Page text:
MotoBlur essentially aggregates all of your social networks and delivers them within a seamless interface. It supports contact syncing across social networks, a unified inbox for your various e-mail accounts, and live widgets for social networking. Another cool feature is its ability to track your phone via assisted GPS if the device gets lost. You can wipe it remotely, and all of your information will be saved on the MotoBlur’s servers.
Aesthetically, MotoBlur feels a bit cluttered. Icons and font don’t have the pop or the prettiness of the iPhone OS or WebOS alternatives. But if you’re an avid social networker and you find the out-of-box Android interface a bit uninspiring (as many people do), MotoBlur makes a solid alternative.
Like all Android phones, the Cliq XT gives you access to the many useful Google applications (Gmail, Google Maps with Navigation, YouTube, Google Search, and so on). You can set up and sync your Yahoo account with the device and get full Outlook sync support, too.
The Android browser supports Flash Lite, enabling you to view certain video content and Websites that likewise support that content. Full Flash Player 10.1 for Android is coming later this year.
Connected Music Player Rocks
Found only on the Cliq XT, the Connected Music Player–a hybrid of popular music applications–is something I’d like to see become a feature of all MotoBlur phones. Bored with your own music collection? Tune into Shoutcast radio or Last.FM. Looking for videos? Find them on GoTV or YouTube. The Connected music player also has TuneWiki, which gives you access to song lyrics, a community of like-minded listeners, and Top 10 charts. And you get Soundhound–a name-that-tune sort of program that can identify an artist and song from a hummed rendition of the music. And like all Android phones, the Cliq XT lets you shop for new music via the Amazon MP3 store. Sound quality through my own earbuds was good, though a bit hollow. Audio piped through the external speakers, though weaker, was still listenable.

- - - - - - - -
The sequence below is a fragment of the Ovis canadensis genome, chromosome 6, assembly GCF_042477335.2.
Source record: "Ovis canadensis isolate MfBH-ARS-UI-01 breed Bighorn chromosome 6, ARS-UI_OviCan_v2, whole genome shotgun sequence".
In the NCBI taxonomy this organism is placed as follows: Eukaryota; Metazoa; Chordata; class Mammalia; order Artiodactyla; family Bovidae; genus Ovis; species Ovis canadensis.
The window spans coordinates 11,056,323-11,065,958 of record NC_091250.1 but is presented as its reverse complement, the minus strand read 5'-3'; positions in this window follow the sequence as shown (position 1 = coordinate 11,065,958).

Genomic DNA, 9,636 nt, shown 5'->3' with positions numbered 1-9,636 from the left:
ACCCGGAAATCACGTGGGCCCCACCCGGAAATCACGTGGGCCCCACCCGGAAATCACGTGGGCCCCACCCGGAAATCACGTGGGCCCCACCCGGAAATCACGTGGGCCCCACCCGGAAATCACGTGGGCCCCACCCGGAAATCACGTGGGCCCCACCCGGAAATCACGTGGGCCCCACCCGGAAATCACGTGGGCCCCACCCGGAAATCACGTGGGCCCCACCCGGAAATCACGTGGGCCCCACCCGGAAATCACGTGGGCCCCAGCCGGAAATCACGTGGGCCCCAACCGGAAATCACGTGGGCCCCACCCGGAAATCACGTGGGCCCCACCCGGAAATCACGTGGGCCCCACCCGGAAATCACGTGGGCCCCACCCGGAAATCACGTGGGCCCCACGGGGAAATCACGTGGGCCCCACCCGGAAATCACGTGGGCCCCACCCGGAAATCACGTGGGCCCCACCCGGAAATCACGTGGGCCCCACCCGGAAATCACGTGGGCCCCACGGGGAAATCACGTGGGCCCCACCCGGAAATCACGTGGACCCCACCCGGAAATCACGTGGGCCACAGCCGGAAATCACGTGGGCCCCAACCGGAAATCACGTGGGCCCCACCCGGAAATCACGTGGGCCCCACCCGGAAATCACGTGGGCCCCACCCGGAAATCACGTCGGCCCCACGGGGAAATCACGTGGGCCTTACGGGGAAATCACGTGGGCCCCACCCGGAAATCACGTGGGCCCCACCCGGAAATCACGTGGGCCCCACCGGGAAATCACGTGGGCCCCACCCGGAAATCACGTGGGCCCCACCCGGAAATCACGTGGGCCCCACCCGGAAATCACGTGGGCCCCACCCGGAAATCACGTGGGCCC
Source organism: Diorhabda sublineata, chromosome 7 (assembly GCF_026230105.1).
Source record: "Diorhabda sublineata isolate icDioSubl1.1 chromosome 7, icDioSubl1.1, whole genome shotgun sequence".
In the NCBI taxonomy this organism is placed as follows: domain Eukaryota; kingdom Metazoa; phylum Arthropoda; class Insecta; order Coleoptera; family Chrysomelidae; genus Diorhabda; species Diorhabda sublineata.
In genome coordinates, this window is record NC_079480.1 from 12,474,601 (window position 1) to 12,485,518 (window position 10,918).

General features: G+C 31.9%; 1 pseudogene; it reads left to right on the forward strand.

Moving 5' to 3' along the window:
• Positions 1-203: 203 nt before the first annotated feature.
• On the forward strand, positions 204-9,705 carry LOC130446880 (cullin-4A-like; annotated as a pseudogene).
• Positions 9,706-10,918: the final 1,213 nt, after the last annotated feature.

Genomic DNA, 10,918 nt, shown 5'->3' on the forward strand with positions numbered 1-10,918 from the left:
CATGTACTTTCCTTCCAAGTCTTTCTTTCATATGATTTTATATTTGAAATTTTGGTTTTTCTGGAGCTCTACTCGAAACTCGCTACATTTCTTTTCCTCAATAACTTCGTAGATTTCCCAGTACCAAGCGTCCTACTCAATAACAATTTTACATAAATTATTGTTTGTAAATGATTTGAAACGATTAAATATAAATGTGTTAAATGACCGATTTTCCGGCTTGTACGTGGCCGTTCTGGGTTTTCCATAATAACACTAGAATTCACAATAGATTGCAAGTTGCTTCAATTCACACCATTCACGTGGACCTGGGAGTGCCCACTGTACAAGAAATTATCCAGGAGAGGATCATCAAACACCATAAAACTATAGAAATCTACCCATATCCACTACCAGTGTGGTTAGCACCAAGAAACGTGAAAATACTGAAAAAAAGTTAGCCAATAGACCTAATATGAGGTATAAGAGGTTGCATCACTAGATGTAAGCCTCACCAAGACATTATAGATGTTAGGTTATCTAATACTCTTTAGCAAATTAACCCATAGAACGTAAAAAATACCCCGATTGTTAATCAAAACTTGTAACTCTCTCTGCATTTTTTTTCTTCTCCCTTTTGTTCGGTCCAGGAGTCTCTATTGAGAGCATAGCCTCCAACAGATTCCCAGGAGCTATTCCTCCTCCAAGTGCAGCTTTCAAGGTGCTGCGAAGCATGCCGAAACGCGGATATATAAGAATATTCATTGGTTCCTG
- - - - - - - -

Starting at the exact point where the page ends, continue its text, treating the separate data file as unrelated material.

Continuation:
Good, But Slow Camera
Following my disappointment with the Devour’s mediocre camera, I was pleased to see that the Cliq XT has both a 5-megapixel camera (slowly becoming the norm for midlevel to high-level smartphones) and a flash. Overall, I was pleased with image quality both indoors and out. On my indoor shots, the flash highlighted details and color without blowing them out. Outdoor shots looked even better. Unfortunately, the camera did suffer from slow shutter speed. Taking pictures of my fast-moving cat was a frustrating experience because I could never quite capture the shot I wanted.
The camera captures video at 24 frames per second. The output, though slightly fuzzier than video from the iPhone 3GS (captured at 30 fps), was good enough for posting on YouTube. Android and MotoBlur simplify sharing your video or photos with you social networks or uploading them directly to Picasa or YouTube.
Call quality was a bit spotty over T-Mobile’s 3G network. On a few of my calls from my office in San Francisco, I heard faint static, and voices sounded a bit tinny and distant. Motorola phones generally have excellent call quality and I have rarely had issues with T-Mobile’s service, so I was surprised. Callers on the other end of the line, however, reported that my voice sounded clear and natural and said that they heard no background noise. I called from another area of San Francisco and didn’t hear the static, but voices still sounded faint.
The Cliq XT handled Web browsing without a hitch. Media-heavy pages loaded quickly over 3G as well as via Wi-Fi.
Though it hasn’t yet announced a price, Motorola has said that the Cliq XT will be less expensive than the Cliq ($150). So if you’re interested in hopping on the Android wave, but don’t want to burn a hole through your wallet, the XT is a solid choice. I do wish that the display were larger and the performance were snappier, but if the price is indeed less than $150, you’ll get a lot of great features for the money.